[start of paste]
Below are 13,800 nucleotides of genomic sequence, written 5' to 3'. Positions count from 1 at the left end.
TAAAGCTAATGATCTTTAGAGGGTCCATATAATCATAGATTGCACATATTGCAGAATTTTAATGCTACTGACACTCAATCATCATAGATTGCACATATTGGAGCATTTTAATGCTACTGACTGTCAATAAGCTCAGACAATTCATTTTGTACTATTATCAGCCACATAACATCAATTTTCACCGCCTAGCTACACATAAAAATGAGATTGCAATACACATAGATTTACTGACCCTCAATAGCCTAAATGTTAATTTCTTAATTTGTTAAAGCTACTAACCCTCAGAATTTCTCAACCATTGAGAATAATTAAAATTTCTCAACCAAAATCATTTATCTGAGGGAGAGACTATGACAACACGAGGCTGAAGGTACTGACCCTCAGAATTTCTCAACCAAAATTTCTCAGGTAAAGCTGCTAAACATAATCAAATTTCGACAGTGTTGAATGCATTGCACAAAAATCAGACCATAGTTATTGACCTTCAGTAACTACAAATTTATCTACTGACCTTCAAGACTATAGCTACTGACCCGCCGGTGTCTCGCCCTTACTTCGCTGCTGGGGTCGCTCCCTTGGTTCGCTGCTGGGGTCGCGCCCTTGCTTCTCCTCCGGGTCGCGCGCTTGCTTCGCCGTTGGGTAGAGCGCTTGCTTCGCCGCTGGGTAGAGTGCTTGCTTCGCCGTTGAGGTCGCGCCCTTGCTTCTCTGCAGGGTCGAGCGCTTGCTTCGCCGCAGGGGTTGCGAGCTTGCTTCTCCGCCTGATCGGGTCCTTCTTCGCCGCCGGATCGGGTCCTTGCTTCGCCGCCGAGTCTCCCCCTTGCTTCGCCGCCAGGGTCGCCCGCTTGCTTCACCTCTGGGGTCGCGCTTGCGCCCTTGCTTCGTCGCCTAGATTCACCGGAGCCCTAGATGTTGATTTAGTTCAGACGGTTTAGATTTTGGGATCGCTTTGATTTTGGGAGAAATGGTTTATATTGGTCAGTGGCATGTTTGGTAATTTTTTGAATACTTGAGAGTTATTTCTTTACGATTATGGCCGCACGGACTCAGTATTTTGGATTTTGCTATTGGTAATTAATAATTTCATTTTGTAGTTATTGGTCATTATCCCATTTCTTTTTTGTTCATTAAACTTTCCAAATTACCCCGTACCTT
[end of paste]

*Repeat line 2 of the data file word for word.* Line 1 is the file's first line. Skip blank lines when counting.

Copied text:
TAAAGCTAATGATCTTTAGAGGGTCCATATAATCATAGATTGCACATATTGCAGAATTTTAATGCTACTGACACTCAATCATCATAGATTGCACATATTGGAGCATTTTAATGCTACTGACTGTCAATAAGCTCAGACAATTCATTTTGTACTATTATCAGCCACATAACATCAATTTTCACCGCCTAGCTACACATAAAAATGAGATTGCAATACACATAGATTTACTGACCCTCAATAGCCTAAATGTTAATTTCTTAATTTGTTAAAGCTACTAACCCTCAGAATTTCTCAACCATTGAGAATAATTAAAATTTCTCAACCAAAATCATTTATCTGAGGGAGAGACTATGACAACACGAGGCTGAAGGTACTGACCCTCAGAATTTCTCAACCAAAATTTCTCAGGTAAAGCTGCTAAACATAATCAAATTTCGACAGTGTTGAATGCATTGCACAAAAATCAGACCATAGTTATTGACCTTCAGTAACTACAAATTTATCTACTGACCTTCAAGACTATAGCTACTGACCCGCCGGTGTCTCGCCCTTACTTCGCTGCTGGGGTCGCTCCCTTGGTTCGCTGCTGGGGTCGCGCCCTTGCTTCTCCTCCGGGTCGCGCGCTTGCTTCGCCGTTGGGTAGAGCGCTTGCTTCGCCGCTGGGTAGAGTGCTTGCTTCGCCGTTGAGGTCGCGCCCTTGCTTCTCTGCAGGGTCGAGCGCTTGCTTCGCCGCAGGGGTTGCGAGCTTGCTTCTCCGCCTGATCGGGTCCTTCTTCGCCGCCGGATCGGGTCCTTGCTTCGCCGCCGAGTCTCCCCCTTGCTTCGCCGCCAGGGTCGCCCGCTTGCTTCACCTCTGGGGTCGCGCTTGCGCCCTTGCTTCGTCGCCTAGATTCACCGGAGCCCTAGATGTTGATTTAGTTCAGACGGTTTAGATTTTGGGATCGCTTTGATTTTGGGAGAAATGGTTTATATTGGTCAGTGGCATGTTTGGTAATTTTTTGAATACTTGAGAGTTATTTCTTTACGATTATGGCCGCACGGACTCAGTATTTTGGATTTTGCTATTGGTAATTAATAATTTCATTTTGTAGTTATTGGTCATTATCCCATTTCTTTTTTGTTCATTAAACTTTCCAAATTACCCCGTACCTT